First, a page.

AMG GT 4-Door cloaks an E-Class plat­form. That’s where mod­er­a­tion stops

Mercury (Hobart) - Motoring - - PRESTIGE - DAMIEN REID

M ercedes-AMG has re­turned to where it all be­gan with a mon­ster four-door sports sedan it hopes will steal sales from the BMW M6 Gran Coupe, Porsche Panam­era and Audi RS7.

The AMG GT 4-Door Coupe, though, is a far cry from the first mod­i­fied Mer­cedes, a 300SEL 6.8-litre V8 that won its class in the 1971 Spa 24-Hours.

This is the first four-door de­vel­oped in­house rather than a re­badged and tweaked Mer­cedes-Benz pro­duc­tion car.

Two ver­sions will make it to Aus­tralia mid­next year: the GT 63S with 4.0-litre V8 twin­turbo and GT 53 with a new 3.0-litre six­cylin­der twin-turbo. The lat­ter pro­duces 320kW and 520Nm with the help of a 48V boost starter set-up that kicks in an ex­tra 16kW.

The 4-Door 63S re­places the CLS 63S, which is no longer be­ing of­fered. It is in­tended to be a sedan ver­sion of the brawny GT Coupe but it has more in com­mon with the Mer­cedes EClass than the race-bred sports coupe.

Re­move the slick body and you will find the rear-wheel drive plat­form of the E-Class with the con­ven­tional front-mounted en­gine and trans­mis­sion.

The GT Coupe’s transaxle lay­out, in­cor­po­rat­ing the gear­box in the rear dif­fer­en­tial for bet­ter weight dis­tri­bu­tion, was deemed too com­plex to trans­late to the four­door — and was too wide (by 136mm at the rear) to squeeze un­der the nar­rower sedan body­work.

There are ben­e­fits, how­ever — the 4-Door gains the lat­est Mer­cedes-AMG rear sus­pen­sion mods in­clud­ing rear-axle steer­ing.

In this set-up, the rear wheels steer op­po­site to the front at up to 100km/h to re­duce the turn­ing cir­cle of the five-me­tre long car and then turn in the same di­rec­tion as the fronts for eas­ier high-speed lane chang­ing.

We tried the 4-Door on the Cir­cuit Of the Amer­i­cas in Austin, Texas — one of the best mo­tor rac­ing tracks you will find, it’s fast, flow­ing and dan­ger­ous if any­thing goes wrong.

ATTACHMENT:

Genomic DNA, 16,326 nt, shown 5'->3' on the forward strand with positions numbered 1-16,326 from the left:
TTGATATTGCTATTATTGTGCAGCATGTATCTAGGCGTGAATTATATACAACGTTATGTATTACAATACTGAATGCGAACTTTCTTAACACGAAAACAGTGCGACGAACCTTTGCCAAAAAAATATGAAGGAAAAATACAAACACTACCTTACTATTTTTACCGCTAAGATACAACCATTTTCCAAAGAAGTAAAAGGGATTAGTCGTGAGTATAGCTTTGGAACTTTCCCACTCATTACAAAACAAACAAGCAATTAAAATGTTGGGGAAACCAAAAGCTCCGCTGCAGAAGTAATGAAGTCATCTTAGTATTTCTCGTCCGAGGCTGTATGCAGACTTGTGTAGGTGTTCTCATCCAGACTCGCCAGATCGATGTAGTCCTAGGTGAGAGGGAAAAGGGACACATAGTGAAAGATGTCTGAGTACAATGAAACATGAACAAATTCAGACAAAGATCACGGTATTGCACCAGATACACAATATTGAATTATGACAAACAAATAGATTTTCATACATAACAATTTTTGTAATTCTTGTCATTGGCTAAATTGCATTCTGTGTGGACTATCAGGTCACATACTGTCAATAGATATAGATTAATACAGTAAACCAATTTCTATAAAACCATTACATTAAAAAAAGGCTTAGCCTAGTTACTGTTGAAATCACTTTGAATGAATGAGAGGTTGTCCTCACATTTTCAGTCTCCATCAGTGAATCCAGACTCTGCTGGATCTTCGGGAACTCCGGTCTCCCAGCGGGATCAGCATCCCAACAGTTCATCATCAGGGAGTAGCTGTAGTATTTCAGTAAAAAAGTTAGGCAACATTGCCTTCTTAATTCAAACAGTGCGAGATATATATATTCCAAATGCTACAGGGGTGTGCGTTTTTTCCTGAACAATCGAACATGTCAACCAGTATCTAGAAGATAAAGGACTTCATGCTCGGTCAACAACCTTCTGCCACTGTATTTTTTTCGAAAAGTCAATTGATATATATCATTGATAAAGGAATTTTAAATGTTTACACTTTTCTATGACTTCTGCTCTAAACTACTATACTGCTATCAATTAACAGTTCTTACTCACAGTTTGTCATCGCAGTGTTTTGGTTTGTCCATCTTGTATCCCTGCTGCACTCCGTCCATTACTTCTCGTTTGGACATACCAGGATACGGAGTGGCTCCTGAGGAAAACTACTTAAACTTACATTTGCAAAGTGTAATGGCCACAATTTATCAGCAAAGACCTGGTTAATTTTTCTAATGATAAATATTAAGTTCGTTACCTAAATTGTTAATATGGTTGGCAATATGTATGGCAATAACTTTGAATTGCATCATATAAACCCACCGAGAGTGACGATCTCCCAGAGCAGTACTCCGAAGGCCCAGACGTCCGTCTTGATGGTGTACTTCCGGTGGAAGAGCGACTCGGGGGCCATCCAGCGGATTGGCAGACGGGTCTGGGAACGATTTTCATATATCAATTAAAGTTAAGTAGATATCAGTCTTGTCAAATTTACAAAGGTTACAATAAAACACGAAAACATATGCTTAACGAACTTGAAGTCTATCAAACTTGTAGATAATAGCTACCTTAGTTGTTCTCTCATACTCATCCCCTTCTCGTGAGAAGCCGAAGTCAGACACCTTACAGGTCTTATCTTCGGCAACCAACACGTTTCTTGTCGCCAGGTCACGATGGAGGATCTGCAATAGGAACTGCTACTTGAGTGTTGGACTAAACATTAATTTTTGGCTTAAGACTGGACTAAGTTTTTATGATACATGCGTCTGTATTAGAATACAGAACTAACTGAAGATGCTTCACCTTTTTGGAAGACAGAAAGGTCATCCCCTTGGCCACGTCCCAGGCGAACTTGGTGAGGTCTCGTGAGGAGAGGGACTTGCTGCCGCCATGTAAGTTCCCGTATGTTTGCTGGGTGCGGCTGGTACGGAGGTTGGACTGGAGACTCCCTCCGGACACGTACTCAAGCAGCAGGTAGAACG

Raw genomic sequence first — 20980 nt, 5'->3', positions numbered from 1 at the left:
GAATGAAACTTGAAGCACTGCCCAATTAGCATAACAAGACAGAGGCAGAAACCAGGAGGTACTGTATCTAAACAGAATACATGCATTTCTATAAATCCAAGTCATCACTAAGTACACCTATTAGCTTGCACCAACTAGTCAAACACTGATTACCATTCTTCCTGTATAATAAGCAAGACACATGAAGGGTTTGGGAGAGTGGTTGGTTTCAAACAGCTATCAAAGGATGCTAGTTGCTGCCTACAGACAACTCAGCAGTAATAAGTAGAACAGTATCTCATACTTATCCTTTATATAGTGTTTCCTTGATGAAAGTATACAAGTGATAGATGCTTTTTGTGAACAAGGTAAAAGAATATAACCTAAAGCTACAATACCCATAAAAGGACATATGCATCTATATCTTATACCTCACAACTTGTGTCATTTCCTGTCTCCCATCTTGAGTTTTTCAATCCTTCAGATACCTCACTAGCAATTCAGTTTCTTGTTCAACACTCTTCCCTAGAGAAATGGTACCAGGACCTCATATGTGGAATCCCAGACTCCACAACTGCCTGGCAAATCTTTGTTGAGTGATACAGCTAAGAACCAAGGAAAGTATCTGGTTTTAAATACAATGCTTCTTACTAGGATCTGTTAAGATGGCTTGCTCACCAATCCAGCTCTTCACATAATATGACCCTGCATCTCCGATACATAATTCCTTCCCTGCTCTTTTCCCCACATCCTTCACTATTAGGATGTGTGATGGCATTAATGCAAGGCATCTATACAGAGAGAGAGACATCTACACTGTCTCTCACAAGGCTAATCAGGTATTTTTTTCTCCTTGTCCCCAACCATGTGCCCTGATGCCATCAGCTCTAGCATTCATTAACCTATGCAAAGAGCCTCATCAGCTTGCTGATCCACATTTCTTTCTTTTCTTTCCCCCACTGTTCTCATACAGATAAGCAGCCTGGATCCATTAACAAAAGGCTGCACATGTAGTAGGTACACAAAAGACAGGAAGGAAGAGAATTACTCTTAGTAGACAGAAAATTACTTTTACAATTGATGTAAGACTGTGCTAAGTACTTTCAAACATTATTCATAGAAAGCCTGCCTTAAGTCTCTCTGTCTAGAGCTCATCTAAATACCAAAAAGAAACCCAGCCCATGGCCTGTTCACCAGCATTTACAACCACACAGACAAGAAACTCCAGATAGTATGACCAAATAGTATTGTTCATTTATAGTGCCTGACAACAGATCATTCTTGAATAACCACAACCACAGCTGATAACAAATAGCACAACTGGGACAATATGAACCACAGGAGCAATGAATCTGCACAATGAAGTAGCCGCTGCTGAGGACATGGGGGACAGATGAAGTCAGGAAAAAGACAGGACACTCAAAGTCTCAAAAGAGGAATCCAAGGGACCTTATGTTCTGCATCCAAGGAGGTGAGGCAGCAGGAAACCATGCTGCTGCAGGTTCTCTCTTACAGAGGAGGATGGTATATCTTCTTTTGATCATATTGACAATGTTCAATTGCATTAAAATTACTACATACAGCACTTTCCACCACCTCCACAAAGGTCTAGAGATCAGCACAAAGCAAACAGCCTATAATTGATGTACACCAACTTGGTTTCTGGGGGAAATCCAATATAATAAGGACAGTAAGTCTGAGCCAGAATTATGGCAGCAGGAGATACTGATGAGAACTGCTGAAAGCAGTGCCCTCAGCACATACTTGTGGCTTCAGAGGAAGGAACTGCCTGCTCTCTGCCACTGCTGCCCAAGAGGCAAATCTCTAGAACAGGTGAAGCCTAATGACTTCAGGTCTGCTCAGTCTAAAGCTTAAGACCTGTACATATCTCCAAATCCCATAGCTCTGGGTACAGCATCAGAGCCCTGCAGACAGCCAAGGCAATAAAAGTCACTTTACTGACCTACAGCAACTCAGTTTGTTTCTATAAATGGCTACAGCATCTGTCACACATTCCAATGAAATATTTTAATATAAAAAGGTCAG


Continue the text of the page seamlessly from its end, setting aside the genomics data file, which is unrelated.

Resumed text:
Turns One to Five flow in a series of down­hill esses like the roller­coaster com­ing down Mt Panorama — get it wrong at the top and it only gets worse as you try to re­gain con­trol.

Mo­ments after yet an­other 255km/h run down the straight and pun­ish­ing the six-pis­ton, 360mm com­pos­ite brakes of the 63 S to en­ter Turn One, I fol­low a driver who gets it crossed up as he ex­its.

From my po­si­tion, I can see AMG’s elec­tronic sta­bil­ity con­trol sav­ing him po­ten­tially from five high-speed losses in suc­ces­sion.

The ev­i­dence — graphic and re-as­sur­ing at the same time — is the small puff of brake dust from each wheel as the on-board com­put­ers wres­tle the car back un­der con­trol in mi­crosec­onds with­out the driver even re­al­is­ing what’s hap­pen­ing.

It would be rea­son­able to ex­pect the rear end to get light through the con­stantly chang­ing fourth-gear sweep­ers but it stays pinned.

The V8 (470kW/900 Nm) is eas­ily up to the cir­cuit task but the nine-speed auto trans­mis­sion re­minds me that this is still more of a road car than a track day spe­cial. Smooth and quick on the up changes, the trans­mis­sion is hes­i­tant to ac­cept quick, mul­ti­ple down shifts when flick­ing the pad­dle-shifters back from fifth to se­cond for tight cor­ners.

On road, it per­forms seam­lessly but it’s an ex­am­ple of the com­pro­mise fac­ing the en­gi­neers when try­ing to graft AMG’s track-fo­cused per­for­mance on to a fam­ily-friendly sedan.

The in­te­rior is fa­mil­iar, with the dash dom­i­nated by a dig­i­tal wide-screen that’s stan­dard on the 63 and op­tional on the 53. The 53 gets a 17.8cm mul­ti­func­tion dis­play but can be op­tioned with the 31.2cm dis­play from the V8. Black Nappa leather dom­i­nates the in­te­rior and there is an Al­can­tara-wrapped steer­ing wheel. Rear seat­ing op­tions in­clude a bench for three, two seats with at­tached leather con­sole and two in­di­vid­ual seats with LCD con­trol panel be­tween them.

Eight switches in the cen­tre con­sole around the gear se­lec­tor op­er­ate the drive modes, trac­tion con­trol and ex­haust modes.

Mer­cedes-Benz Aus­tralia hasn’t con­firmed pric­ing for the 53 or 63 S — there will be a pre­mium over the equiv­a­lent E-Class.

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